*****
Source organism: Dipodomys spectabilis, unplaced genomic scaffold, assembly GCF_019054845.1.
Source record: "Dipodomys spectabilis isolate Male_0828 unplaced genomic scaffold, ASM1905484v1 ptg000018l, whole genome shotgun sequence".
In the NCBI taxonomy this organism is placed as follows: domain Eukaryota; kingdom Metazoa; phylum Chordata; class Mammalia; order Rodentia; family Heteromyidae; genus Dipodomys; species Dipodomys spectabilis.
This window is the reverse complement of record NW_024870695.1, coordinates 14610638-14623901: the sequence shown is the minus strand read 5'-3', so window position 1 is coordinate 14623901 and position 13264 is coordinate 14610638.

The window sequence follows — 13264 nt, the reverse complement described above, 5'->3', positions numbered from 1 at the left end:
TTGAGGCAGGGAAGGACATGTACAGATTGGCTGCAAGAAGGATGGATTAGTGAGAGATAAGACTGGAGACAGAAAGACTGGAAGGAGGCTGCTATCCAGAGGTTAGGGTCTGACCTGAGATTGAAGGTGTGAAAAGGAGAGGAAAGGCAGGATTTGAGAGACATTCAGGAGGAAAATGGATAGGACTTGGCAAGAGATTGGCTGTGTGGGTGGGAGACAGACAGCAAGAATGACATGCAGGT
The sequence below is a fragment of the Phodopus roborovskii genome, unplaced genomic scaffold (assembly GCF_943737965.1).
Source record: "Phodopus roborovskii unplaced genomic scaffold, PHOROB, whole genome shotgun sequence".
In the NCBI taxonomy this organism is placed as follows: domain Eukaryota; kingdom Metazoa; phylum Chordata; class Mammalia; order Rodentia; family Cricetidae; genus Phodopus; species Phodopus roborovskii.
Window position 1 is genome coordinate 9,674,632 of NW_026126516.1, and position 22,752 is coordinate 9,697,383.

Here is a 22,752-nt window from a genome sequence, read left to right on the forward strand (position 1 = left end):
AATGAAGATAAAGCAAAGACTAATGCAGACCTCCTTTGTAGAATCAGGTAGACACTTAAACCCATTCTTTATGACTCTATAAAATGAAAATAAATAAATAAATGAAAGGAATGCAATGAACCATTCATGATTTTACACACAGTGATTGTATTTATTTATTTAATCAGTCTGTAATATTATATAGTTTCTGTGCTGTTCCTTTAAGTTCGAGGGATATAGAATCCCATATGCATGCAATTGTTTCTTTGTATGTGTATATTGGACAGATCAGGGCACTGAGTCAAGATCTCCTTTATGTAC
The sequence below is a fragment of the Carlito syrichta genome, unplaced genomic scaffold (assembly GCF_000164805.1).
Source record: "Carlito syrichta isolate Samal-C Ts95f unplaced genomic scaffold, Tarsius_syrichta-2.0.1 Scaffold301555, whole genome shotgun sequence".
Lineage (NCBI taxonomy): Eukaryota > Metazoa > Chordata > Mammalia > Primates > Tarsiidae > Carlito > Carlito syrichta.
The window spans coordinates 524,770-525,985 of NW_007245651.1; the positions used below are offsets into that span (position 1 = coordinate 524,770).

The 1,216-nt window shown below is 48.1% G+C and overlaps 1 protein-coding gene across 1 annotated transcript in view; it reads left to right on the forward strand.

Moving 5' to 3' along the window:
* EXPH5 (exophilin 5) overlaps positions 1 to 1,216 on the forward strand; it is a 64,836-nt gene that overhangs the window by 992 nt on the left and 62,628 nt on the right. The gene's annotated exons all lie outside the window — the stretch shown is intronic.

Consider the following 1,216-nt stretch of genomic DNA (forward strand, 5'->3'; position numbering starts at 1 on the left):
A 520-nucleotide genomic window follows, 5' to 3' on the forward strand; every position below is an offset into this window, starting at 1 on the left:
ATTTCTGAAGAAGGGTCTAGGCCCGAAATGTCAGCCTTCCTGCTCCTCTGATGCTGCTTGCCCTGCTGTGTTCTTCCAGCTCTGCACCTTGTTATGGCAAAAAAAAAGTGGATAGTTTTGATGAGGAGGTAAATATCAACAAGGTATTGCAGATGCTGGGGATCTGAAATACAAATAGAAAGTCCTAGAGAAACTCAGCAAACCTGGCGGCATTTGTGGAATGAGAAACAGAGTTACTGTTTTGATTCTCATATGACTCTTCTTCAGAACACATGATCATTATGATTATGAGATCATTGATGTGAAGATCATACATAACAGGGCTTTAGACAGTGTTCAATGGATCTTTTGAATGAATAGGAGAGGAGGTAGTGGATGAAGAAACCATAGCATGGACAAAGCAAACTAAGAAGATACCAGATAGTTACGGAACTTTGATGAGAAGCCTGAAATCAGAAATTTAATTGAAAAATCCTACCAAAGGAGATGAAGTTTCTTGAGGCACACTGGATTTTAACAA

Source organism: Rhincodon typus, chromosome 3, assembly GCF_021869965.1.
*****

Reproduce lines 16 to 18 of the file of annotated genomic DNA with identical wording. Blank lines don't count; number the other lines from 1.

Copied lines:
The window spans coordinates 524,770-525,985 of NW_007245651.1; the positions used below are offsets into that span (position 1 = coordinate 524,770).

The 1,216-nt window shown below is 48.1% G+C and overlaps 1 protein-coding gene across 1 annotated transcript in view; it reads left to right on the forward strand.

Moving 5' to 3' along the window: